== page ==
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RI Governance, March 15: New York City funds in director nomination push at two firms

RI’s regular round-up of governance and engagement news

The $113bn (€86.4bn) New York City Pension Funds are calling on two of its investee companies, Chesapeake Energy and Nabors Industries, to allow shareholders to nominate director candidates (so-called “proxy access”). The funds have filed shareholder resolutions on the issues at the companies. They have withdrawn a proposal calling for Juniper Networks to repeal its classified board structures (where it received a 98% vote in 2011), after the company agreed to adopt the request.

PhiTrust Active Investors, the Paris-based activist investor has taken a majority stake in LC Capital, the €55m venture capital firm specialised in innovation technology. The fund manager said it was reinforcing its presence in ‘impact investing’. The combined firm will be called PhiTrust Impact Investors and invest in companies backing strong social and environmental technologies.

A report on the top 10 most controversial mining companies in 2011 has been published by RepRisk. The report is benchmarked against the United Nations Global Compact (UNGC) Principles and other international standards.

James Murdoch, Deputy COO, Chairman and CEO International at News Corporation, has written to a UK Parliamentary committee saying that he did not mislead Parliament over voicemail interception or alleged criminal wrongdoings at News International, its UK subsidiary. However, Murdoch said he took his “share of responsibility” for not uncovering wrongdoing earlier.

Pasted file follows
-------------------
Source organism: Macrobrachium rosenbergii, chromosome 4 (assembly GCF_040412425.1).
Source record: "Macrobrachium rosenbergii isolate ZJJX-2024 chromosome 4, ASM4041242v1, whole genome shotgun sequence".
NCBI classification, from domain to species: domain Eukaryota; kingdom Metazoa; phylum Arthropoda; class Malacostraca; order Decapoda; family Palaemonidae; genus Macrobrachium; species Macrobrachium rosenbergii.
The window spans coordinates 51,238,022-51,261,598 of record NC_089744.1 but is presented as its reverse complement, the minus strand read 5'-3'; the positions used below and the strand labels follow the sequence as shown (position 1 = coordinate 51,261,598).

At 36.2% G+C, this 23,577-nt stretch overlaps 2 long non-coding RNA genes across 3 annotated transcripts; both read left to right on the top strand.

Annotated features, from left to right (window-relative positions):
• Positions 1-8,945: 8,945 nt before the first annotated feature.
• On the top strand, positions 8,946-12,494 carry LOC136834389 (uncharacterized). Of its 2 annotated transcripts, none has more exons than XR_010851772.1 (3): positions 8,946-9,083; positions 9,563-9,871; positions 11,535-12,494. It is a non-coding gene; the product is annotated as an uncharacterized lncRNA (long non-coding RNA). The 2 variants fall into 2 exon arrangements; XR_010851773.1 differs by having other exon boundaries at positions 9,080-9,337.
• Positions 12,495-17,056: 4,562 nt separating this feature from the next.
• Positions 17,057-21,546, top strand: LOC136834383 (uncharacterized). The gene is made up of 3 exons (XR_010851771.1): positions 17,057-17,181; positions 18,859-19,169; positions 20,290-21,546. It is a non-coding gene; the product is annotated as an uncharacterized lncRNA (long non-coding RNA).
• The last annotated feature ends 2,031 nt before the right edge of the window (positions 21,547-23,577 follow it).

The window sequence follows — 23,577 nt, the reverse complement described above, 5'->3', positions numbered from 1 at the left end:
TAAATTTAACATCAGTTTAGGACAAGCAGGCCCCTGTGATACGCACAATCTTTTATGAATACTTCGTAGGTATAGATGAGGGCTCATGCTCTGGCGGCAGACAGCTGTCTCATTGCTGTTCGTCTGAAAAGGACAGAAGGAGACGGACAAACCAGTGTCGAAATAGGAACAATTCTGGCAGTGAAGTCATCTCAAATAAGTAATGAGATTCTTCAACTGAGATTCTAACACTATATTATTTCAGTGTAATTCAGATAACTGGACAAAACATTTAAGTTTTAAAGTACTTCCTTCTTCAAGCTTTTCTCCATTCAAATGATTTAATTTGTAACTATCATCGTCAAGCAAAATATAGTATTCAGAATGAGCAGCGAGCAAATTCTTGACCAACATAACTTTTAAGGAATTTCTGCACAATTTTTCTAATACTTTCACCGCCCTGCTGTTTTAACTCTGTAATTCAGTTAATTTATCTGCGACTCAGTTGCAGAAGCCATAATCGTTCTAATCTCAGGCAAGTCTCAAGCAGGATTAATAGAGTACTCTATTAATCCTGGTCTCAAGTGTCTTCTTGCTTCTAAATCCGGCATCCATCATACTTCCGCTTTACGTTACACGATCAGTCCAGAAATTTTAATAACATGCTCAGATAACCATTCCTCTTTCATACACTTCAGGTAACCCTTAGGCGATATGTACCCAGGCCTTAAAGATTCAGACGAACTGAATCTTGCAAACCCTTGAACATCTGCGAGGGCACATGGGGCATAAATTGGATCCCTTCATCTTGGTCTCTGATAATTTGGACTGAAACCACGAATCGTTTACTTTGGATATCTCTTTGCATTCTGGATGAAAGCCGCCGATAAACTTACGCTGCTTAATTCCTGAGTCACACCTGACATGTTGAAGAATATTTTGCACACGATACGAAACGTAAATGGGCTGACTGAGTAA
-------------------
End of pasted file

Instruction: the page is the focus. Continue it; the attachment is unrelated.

The UK Trades Union Congress (TUC) has challenged the government’s proposals to curb excessive executive pay – arguing that binding shareholder votes won’t work, but that putting employees on remuneration committees might. General Secretary Brendan Barber said: “While the proposals for a binding vote on future pay for directors and for raising the level of votes required for agreement to above 50% are sensible, the failure to allow workers to sit on remuneration committees means little is likely to change.” Link*Ann Yerger, executive director* of the Council of Institutional Investors (CII), the US investor group, says she is expecting some “pretty high vote totals, with some of these proposals passing” regarding resolutions on political spending in the forthcoming proxy voting season. “That is my bold prediction,” she said in an interview with C-Suite Insight.

The UK Institutional Investor Committee (IIC), which represents the country’s institutional trade bodies, has issued its preliminary views on the European Commission’s proposed regulation and amending directive on company and public entity audit requirements. The EU proposals aim to improve audits by addressing institutional investors’ concerns on the limited number of players in the market and the impact this can have on audit quality and reporting.

The state pension funds of Connecticut and Florida opposed the re-election of directors on entertainment giant Walt Disney’s governance and nominating committee, according to a report in Pensions & Investments ahead of the company’s annual shareholder meeting on March 13. In the event, just 57% of shareholders voted in favor of ratifying Disney’s executive pay.

More than two-thirds of US companies say that their executive pay is influenced by the voting recommendations of proxy voting advisors like Institutional Shareholder Services (ISS) and Glass Lewis, according to new research from the Conference Board, NASDAQ and Stanford University’s Rock Center for Corporate Governance. Most boards were likely to change CEO pay to gain a favorable “say-on-pay” recommendation. Link